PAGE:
The Power of Images | Director's Letter Fall 2017

When I was an undergraduate at the University of Virginia, I was a student of both early modern European history and the history of the American South, particularly from Reconstruction to the early twentieth century. In a time when air conditioning had not come to student residence halls, walking in the evening was a happy relief from the stifling indoor air, and my walks took me from Jefferson’s Lawn to the squares of downtown Charlottesville, where the statues of Lee and Jackson stood guard in the dark. Courthouse Square then had not only one of the town’s best pubs but also a historic courthouse that seemed witness to the drama of American history, from the arrival of the British in the Revolutionary War to secession some ninety years later.

As I write, recent events in Charlottesville are fresh in my mind, and even as I recoil in horror at the evidence of hate and bigotry, my mind goes back to an earlier time when, growing up in Virginia, the legacy of the Civil War seemed very alive to the people around me, white and black. For me as a university student, the writings of William Faulkner—who had also spent time walking the Grounds of UVA—went to the heart of it when he wrote, “The past is never dead. It’s not even past.”

Absalom, Absalom! is Faulkner’s novel to which I have most often returned, perhaps because in Quentin Compson, Faulkner created a character whose profound ambivalence about the South resonated with my own. I offer two quotes that seem apposite. Early in the novel, Faulkner writes of Quentin’s relationship to “a deep South dead since 1865 and peopled with garrulous outraged baffled ghosts.” Much later, Quentin discusses the burden of Southern history with his friend Shreve: “‘The South,’ Shreve said. ‘The South. Jesus. No wonder you folks all outlive yourselves by years and years and years.’ . . . ‘I am older at twenty than a lot of people who have died,’ Quentin said.”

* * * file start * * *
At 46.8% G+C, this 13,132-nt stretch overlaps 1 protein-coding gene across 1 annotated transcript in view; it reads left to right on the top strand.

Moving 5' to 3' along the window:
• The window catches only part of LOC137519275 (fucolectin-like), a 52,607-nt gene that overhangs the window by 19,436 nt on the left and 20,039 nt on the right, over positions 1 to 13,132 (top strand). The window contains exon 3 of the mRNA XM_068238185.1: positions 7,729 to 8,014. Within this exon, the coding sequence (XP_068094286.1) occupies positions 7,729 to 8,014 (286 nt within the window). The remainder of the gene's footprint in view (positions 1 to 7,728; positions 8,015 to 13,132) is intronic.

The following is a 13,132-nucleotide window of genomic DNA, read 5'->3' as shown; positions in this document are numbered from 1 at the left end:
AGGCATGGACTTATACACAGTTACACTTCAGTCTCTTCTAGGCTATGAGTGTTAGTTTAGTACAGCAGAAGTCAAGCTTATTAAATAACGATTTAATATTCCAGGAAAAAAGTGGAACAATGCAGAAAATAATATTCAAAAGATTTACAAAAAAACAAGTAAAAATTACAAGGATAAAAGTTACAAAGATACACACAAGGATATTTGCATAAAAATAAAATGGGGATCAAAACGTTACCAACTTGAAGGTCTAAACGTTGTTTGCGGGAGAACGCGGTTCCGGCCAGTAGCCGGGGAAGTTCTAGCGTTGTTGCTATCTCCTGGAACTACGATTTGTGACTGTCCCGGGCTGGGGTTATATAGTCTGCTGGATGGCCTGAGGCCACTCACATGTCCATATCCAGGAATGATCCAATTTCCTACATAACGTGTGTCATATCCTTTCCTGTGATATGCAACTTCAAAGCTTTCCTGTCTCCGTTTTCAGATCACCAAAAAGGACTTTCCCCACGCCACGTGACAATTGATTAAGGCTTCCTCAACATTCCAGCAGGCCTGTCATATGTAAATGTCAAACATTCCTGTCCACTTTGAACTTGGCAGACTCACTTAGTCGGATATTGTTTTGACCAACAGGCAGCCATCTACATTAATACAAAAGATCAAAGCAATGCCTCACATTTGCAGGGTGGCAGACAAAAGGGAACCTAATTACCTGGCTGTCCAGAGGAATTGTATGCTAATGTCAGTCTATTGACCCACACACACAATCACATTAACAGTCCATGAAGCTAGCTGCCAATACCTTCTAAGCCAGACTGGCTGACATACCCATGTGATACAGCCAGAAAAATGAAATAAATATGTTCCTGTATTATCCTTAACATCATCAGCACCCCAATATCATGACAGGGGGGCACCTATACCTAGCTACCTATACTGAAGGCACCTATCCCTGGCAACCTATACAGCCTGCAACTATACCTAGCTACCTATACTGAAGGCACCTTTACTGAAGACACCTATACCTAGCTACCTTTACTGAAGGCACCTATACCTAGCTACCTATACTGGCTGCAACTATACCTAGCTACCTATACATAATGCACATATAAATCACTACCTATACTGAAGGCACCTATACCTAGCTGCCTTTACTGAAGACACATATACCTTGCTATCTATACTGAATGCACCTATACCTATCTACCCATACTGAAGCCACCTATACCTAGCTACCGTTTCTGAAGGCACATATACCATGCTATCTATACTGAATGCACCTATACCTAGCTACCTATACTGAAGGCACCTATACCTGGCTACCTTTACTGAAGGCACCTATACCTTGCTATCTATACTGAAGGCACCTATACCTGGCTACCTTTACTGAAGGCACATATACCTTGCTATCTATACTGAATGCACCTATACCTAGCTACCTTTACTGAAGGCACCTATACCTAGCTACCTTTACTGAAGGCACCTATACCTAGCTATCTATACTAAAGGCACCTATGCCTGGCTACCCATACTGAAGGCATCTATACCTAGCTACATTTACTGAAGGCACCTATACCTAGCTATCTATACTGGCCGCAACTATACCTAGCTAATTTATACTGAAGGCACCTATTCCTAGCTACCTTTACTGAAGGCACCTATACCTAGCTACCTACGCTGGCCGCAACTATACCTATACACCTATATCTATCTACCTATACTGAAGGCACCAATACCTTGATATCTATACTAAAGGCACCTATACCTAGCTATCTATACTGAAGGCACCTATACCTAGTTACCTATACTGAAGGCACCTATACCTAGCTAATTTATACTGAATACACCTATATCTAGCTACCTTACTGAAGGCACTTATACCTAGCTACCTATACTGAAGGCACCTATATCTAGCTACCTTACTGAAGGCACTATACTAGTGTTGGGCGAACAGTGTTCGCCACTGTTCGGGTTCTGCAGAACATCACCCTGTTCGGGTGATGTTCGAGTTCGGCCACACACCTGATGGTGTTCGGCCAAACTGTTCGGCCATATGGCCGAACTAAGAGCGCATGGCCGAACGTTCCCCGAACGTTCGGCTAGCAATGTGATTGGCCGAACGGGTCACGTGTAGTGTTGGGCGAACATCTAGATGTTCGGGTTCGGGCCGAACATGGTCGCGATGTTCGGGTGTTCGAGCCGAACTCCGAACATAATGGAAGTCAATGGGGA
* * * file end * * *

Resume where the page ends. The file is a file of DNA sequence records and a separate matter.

The prospective removal of Charlottesville’s monuments to the heroes of the Confederacy afforded a vocal minority the opportunity to exhibit their vitriol, and the images of neo-Nazis marching on Jefferson’s University with lit torches now offer another visual memory of our public life. I shall leave it to others and to other venues to consider more fully the meaning of these events. But I cannot help but comment here on the stunning reminder of how powerful images are—images that can be a rallying cry to white supremacy, images that can also remind us of the complexities of history and how alive that history remains.

I have long worked with public art and understand the challenges of “doing” public art successfully. In my view, the best public art is not simply pleasing but is also provocative and memorable, inviting us to consider our relationship to it even after we have left that space for another. Great public art should not always immediately satisfy. There is clearly art that is not suited to highly public and permeable spaces, as it may be too complex, require too much interpretation or too much context for such a space. Such work is often better suited to environments such as museums, to which we (hopefully) go prepared to be asked to think freshly, spaces in which we seek a rich and often complicated understanding of the past—even as we also go to them for pleasure or solace. I do not mean to argue that the monuments now coming down across the South should be understood as public art; the purposes for which they were erected were clearly often other, and that, too, is a much longer subject than I have room for here. But my hope is that even as we remove these vestiges of white supremacy—for the cause that fought to preserve the institution of slavery is surely that—from our public spaces we seek not to sweep away history but rather to foster a host of other venues and occasions in which to discuss and even argue about the past and its horrors, beauties, and complexities.

This fall, as in every season, this Museum will offer myriad opportunities to learn from the past. Our installation Making History Visible: Of American Myths and National Heroes was planned long ago but is now shockingly on point in revealing a few of the ways in which artists have grappled with slavery and its legacy, and the centrality of this issue to the American experience. A companion public art commission by Titus Kaphar makes history both local and universal and will, I hope, encourage discussion rather than resistance. But I would argue that even our less seemingly topical exhibitions, including Clarence H. White and His World: The Art and Craft of Photography, 1895–1925 and Rouge: Michael Kenna, speak to a past that’s not even past.

James Christen Steward
Nancy A. Nasher–David J. Haemisegger, Class of 1976, Director